In the 2016 season, Michael Beltre jumped onto the prospect radar after hitting .299/.399/.481 between the Arizona League Reds and Billings Mustangs. That came along with 26 walks and 38 strikeouts in 219 plate appearances. He was showing a little bit of everything. There was some pop in his bat, he was walking plenty, he was making contact at a good rate. Oh, and he also had 13 steals in 14 attempts. The numbers on the surface were good. The scouting reports also looked good, suggesting more power was in there and that the speed was real for the switch-hitter.
There was one stat, though, that maybe should have stood out a little bit more, but it wasn’t one you would see on many pages: ground ball rate. In 2016 Michael Beltre hit the ball on the ground 55% of the time. It’s pretty difficult to hit for power when you are hitting the ball on the ground with high frequency.
Last season the Cincinnati Reds sent Michael Beltre to Dayton, and after a quick start to the season (he hit .313/.411/.500 in the first two weeks), he struggled most of the season and finished the year with .238/.323/.324 line. His walk rate and strikeout rates were still solid or better, but his power from the previous season completely disappeared. Well, sort of. He did hit the longest home run in the Reds farm system that I was able to track in 2017, launching one 453 feet for the Dragons. You can watch it below.
But, his ground ball rate went up and his day-to-day power output went away. Last season he had a ground ball rate of 62%. The highest ground ball rate in the Major Leagues in 2017 was 58% by Dee Gordon. Suffice to say, he was hitting ground balls at an incredibly high rate, and it’s likely the reason his power disappeared despite having plenty of ability to hit the ball both hard and far.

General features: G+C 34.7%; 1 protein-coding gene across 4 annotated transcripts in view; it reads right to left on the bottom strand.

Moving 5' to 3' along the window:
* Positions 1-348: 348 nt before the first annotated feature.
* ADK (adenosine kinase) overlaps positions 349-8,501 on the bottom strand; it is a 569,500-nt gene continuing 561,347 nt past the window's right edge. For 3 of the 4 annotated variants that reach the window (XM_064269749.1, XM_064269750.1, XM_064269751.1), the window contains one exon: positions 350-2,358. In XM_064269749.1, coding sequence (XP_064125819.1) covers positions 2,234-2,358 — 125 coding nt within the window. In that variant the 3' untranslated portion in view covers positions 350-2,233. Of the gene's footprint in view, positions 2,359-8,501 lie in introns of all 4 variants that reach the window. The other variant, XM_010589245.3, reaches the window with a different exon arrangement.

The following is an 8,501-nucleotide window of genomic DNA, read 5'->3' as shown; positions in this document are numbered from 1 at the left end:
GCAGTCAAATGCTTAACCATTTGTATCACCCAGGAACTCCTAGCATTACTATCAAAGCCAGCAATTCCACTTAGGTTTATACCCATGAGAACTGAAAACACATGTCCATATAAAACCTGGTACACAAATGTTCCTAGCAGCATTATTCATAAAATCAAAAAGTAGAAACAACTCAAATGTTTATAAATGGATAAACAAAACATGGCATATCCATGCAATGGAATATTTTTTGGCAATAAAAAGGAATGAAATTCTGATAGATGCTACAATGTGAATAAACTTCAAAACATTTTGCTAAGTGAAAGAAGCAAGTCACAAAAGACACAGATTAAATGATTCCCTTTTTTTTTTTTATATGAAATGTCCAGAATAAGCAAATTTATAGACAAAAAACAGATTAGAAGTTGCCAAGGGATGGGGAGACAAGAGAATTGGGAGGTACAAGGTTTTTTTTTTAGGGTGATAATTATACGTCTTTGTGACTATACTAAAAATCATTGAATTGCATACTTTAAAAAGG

Back in Dayton for 2018, Michael Beltre is once again out to a hot start. But this year it’s even better than last year. Through his first 16 games – he got a late start, joining Dayton on April 17th – he’s hitting .364/.500/.527. That’s come with six extra-base hits, six steals (he only had nine last season, and he was caught nine times, too), and he’s walked as often as he’s struck out.
His walk rate is up significantly. He’s walked 21% of the time this season, which is also his current strikeout rate. The strikeout rate is up a little bit on the season, too. It’s not a rate at which there should be any concern. Any time that a player is walking as often as they strike out, it’s a good sign. But that may not be the most important thing that’s changed this season for Michael Beltre.
While we are dealing with a small sample size of just 16 games played, there’s been a very noticeable difference in the batted ball profile for Michael Beltre. He’s been getting the ball into the air with far more frequency in 2018. To this point in the season he’s hit ground balls just 39% of the time. His line drive rate is currently 34%, too. While it’s unlikely that his line drive rate remains that high (the tops in the Majors last season just 28%), the overall ratio of ground balls to non-ground balls is something that could remain. And if so, that’s probably a good sign of things to come.
There’s some pop in the bat for Michael Beltre. You would see it at times in the past. He’s got bat speed, and he’s got strength. When he hits the ball hard, he can really hit the ball hard. Elevating the baseball while being able to do that is going to increase the chances of extra-base hits, which in turn is going to lead to better production. Perhaps this is just a blip on the radar given the sample size. We’re going to have to wait and see, but the early returns are showing good signs of progress.